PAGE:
In this bold and suspenseful true-crime story, former homicide prosecutor Timothy M. Burke makes his case against one Leonard Paradiso. Lenny 'The Quahog' was convicted of assaulting one young woman and paroled after three years, but Burke believes that he was guilty of much more - that Paradiso was a serial killer who operated in the Boston area, and maybe farther afield, for nearly 15 years, assaulting countless young women and responsible for the deaths of as many as seven. Burke takes the reader inside the minds of prosecutors, police investigators, and one very dangerous man who thought he had figured out how to rape and murder and get away with it.
The Paradiso Files generated headlines when first published in February 2008. Nine days later, Paradiso died at the age of 65 without commenting on any of Burke's accusations, including that he murdered Joan Webster, a Harvard graduate student who disappeared from Logan Airport in 1981. Boston-area prosecutors announced in September 2008 that Burke's revelations had led them to reopen the unsolved murder cases of three young women - Melodie Stankiewicz, Holly Davidson, and Kathy Williams. There were “too many similarities between the individual cases to ignore,” a prosecutor involved in the new investigation said. Burke's account leaves little doubt that Paradiso's deeds should go down in infamy, alongside those of the Boston Strangler.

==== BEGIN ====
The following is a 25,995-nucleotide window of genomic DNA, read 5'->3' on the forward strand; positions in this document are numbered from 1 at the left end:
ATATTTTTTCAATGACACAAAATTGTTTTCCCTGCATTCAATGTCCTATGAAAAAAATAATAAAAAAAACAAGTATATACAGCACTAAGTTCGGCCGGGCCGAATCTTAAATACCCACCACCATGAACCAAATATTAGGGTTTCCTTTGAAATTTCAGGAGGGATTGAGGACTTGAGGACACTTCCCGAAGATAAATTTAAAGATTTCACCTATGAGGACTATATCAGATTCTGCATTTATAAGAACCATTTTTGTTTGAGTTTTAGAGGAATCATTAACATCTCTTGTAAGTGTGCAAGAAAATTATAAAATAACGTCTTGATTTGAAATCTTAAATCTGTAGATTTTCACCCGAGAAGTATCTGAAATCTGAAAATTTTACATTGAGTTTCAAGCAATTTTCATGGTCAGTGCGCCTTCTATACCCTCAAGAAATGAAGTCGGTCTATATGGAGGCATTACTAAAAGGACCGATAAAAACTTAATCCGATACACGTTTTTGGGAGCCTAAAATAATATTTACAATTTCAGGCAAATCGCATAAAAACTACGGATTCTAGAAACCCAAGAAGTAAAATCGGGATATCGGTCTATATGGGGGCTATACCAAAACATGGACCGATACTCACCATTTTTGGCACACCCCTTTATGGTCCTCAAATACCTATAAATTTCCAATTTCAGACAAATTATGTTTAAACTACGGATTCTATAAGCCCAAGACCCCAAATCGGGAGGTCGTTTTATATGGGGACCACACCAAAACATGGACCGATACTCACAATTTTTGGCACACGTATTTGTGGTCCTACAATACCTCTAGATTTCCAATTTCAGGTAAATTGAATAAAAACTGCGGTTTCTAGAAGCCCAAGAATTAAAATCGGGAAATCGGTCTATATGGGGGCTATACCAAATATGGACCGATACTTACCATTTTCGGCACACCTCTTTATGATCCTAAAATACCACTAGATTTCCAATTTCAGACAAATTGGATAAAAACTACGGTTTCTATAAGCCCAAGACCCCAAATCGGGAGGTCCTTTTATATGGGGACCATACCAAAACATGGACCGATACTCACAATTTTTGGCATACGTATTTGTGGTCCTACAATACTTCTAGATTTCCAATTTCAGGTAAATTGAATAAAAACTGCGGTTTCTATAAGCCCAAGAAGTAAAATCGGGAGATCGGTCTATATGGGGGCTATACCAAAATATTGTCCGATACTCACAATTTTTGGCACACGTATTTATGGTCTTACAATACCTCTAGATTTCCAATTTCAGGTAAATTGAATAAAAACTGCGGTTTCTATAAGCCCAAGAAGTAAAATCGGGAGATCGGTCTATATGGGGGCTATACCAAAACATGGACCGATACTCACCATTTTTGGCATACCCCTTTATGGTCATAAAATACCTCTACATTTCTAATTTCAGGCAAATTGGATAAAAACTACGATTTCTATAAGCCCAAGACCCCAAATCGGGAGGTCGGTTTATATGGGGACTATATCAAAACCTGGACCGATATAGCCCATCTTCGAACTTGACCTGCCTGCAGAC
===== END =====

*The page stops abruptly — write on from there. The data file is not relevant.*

"The criminal exploits of Boston's most notorious psychopath, fugitive gangster James "Whitey" Bulger, have been well chronicled. Now Timothy M. Burke exposes another sadistic figure who prowled Boston's streets for unsuspecting victims back when Whitey was still the man: Leonard "The Quahog" Paradiso. . . . In a suspenseful account offered by the former prosecutor who sent Paradiso to prison for the 1979 slaying of Marie Ianuzzi, Burke builds a convincing case that the Revere fish peddler was a cunning sexual predator who got away with many more slayings. . . Burke tells a compelling story, with chilling accounts of Paradiso's crimes gleaned from victims' accounts and evidence that never made it to court. . . The story transcends Boston with an insider's view of the criminal justice system. . . It's a good read. And Burke, who led the State Police investigation into Bulger during the 1980s, even manages to slip in a few observations about him" (Boston Globe)
"Burke’s colorful and creepy debut takes a Grisham-esque ride through both the legal system and the mind of a killer... This deserves mention alongside Vincent Bugliosi’s Helter Skelter (1974) and Robert Graysmith’s Zodiac (1986) as a stellar exploration of the soul of a mass murderer." (Kirkus Reviews)
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